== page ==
There’s only one way to write a novel.
February 23, 2014
The Muse knew I was perplexed, which didn’t surprise him because I was always perplexed, which is the literary way of saying I was lost and confused, and he had seen me that way before. In fact, that’s the only way he had ever seen me.
“I have a question,” I told him.
“And you expect an answer,” he said.
“I do,” I said.
The Muse shrugged.
“What is it?” he asked.
“What’s the best way to write a novel?” I asked.
“From start to end,” he said.
“I’m serious,” I said.
“So am I,” I said.
The Muse sat down in the sunroom and watched the darkness cluster among the pines outside the glass. The clouds had fled the sky. Daylight was more than an hour away. So, as we did most mornings, we watched the world come alive together.
“So what’s your problem?” the Muse asked.
“As you know,” I said, “I read a lot of books.”
“That’s your job.”
“And we are publishing a lot of serials on Caleb and Linda Pirtle,” I said.
“Some damn good ones, too,” he said.
“A lot of genres,” I said.
“We have mysteries,” I said.
“A couple of romances,” I said.
“Not long ago, we had a vampire hunter chasing a vampire.”
The Muse grinned. “You have it figured out yet?”
Now he laughed.
“Didn’t think so,” he said. “What else you got?”
“Historical novels,” I said.
“I love history,” the Muse said.
“What makes you say that?”
“You were around when it happened.”
He couldn’t argue with the truth.
“People don’t write the way they used to,” I said.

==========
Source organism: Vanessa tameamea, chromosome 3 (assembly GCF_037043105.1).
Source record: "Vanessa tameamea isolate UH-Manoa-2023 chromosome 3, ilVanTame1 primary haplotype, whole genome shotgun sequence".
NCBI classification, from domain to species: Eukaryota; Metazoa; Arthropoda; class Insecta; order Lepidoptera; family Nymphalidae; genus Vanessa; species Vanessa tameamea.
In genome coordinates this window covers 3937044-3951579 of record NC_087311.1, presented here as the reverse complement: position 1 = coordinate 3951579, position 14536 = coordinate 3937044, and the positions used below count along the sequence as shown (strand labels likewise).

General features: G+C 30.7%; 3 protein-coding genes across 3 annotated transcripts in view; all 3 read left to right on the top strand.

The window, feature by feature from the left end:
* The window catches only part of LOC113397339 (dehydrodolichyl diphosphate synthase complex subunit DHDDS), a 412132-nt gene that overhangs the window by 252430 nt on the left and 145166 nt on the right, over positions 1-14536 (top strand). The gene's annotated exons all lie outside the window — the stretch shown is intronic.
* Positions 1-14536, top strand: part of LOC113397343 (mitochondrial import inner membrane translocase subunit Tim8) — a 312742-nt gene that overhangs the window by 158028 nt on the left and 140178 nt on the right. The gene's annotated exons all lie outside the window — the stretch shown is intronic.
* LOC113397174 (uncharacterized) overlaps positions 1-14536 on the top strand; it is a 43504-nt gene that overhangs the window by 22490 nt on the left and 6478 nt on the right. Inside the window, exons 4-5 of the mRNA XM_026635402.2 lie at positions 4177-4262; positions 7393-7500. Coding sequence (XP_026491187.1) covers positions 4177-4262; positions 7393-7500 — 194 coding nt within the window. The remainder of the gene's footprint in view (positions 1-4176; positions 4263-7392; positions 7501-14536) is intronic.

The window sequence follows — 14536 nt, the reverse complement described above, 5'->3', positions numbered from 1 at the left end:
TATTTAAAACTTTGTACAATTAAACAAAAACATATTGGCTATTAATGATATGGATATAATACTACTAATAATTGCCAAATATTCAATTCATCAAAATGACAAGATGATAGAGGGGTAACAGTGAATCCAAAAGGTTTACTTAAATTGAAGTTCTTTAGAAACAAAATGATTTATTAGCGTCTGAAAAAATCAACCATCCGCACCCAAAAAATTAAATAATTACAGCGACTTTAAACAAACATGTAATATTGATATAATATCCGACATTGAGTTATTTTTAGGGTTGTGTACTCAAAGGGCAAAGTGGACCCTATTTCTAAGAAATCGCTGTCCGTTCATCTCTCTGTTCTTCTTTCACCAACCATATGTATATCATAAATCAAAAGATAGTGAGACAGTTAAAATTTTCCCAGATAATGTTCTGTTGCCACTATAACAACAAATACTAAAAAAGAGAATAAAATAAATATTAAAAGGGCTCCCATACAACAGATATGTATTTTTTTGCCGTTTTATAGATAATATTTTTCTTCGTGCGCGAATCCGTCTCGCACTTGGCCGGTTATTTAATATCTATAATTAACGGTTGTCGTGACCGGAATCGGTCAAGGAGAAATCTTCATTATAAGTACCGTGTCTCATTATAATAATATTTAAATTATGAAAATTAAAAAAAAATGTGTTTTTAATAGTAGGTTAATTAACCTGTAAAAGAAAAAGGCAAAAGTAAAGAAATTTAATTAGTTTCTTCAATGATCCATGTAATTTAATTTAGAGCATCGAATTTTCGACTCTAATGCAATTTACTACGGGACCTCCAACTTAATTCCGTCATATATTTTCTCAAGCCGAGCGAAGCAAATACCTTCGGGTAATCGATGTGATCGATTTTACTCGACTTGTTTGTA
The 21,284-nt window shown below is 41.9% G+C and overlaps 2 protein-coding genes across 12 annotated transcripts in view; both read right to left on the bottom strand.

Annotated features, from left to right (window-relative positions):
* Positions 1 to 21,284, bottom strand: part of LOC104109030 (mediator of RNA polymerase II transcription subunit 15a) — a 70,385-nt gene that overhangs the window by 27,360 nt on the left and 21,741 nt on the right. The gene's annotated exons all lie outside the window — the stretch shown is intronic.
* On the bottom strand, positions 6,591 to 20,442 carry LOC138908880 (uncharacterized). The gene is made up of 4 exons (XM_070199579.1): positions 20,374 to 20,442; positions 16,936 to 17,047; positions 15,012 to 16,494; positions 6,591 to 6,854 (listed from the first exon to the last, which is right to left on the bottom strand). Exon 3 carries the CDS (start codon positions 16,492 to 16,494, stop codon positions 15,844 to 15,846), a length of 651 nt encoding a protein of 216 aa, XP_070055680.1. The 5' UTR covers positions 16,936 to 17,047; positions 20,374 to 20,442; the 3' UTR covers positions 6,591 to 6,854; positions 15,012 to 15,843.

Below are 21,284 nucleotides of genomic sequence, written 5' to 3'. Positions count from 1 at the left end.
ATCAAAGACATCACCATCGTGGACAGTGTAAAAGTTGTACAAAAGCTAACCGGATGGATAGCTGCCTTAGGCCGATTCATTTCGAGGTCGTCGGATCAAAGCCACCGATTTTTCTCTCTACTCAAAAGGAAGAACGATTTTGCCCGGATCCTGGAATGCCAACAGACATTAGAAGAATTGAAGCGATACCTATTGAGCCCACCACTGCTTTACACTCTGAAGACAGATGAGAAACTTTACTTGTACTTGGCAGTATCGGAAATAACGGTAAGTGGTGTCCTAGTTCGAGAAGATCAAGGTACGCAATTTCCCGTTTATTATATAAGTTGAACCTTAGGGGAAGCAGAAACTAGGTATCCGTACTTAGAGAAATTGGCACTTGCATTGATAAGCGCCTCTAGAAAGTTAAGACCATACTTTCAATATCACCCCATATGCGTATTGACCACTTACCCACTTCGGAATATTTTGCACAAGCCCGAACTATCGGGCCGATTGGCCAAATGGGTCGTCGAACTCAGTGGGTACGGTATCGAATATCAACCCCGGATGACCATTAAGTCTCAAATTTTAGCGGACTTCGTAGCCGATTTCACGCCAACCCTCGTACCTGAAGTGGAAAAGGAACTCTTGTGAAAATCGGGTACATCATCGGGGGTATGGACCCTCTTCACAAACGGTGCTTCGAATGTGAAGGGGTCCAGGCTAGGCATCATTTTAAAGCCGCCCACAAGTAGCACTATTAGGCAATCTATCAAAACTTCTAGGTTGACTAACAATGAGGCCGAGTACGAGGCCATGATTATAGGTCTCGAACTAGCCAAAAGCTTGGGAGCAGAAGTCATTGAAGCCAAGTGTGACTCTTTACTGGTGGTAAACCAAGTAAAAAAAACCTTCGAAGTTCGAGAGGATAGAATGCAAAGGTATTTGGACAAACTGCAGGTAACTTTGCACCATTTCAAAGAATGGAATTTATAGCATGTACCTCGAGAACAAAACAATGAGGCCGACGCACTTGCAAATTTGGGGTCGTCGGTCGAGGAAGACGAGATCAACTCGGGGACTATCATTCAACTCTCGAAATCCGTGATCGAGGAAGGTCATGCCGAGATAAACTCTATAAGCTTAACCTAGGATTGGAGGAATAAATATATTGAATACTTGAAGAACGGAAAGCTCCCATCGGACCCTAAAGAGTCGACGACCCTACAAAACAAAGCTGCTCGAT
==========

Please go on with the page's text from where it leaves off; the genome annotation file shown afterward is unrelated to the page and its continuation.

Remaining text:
“What do you mean?”
“Some stories are mostly dialogue,” I said. “The characters tell the story. The author is just along for the ride.”
“And some novels have hardly any dialogue at all,” I said. “The author is the narrator, and the narrator explains the story, the action, and what’s going on in a character’s mind.”
“Those authors are dictators,” the Muse said. “They don’t want to lose control. They don’t want the characters to take the story away from them.”
“Is that wrong?”
“Why not?” I asked.
“Some novels need the narrator,” he said. “The characters are running blind. They don’t know what’s going to happen until it happens.”
“That bother you?” he asked.
I shook my head.
“The narrators are generally the best writers,” he said. “They are the stylists. They love the beauty and the poetry of the written word. They write long, leisurely paragraphs that flow like a river when they want to convey a feeling of peace and tranquility, or they write short and choppy when there’s a lot of action, and they want to the reader to be as breathless as the character.”
“Does it work?” I asked.
“Every time,” he said. “It all boils down to this.”
“Some authors prefer playing God,” he said.
“And some let their characters play God,” he said.
“Which is best?” I wanted to know.
“It doesn’t make any difference,” he said.
“Why not I asked.”
“There’s only one way to tell a story,” he said.
“What’s that?” I asked.
“Well,” he said. “Tell your story really well. Your reader deserves that.”
“And what if you think your story has flaws?” I asked.
“God made arrangements for those kinds of manuscrips,” he said.
“What were they?”
“He invented the trash can.”
It was still dark.
When the daylight touched the treetops, the Muse was gone.
Please click the book cover image to read more about Caleb Pirtle III and his novels.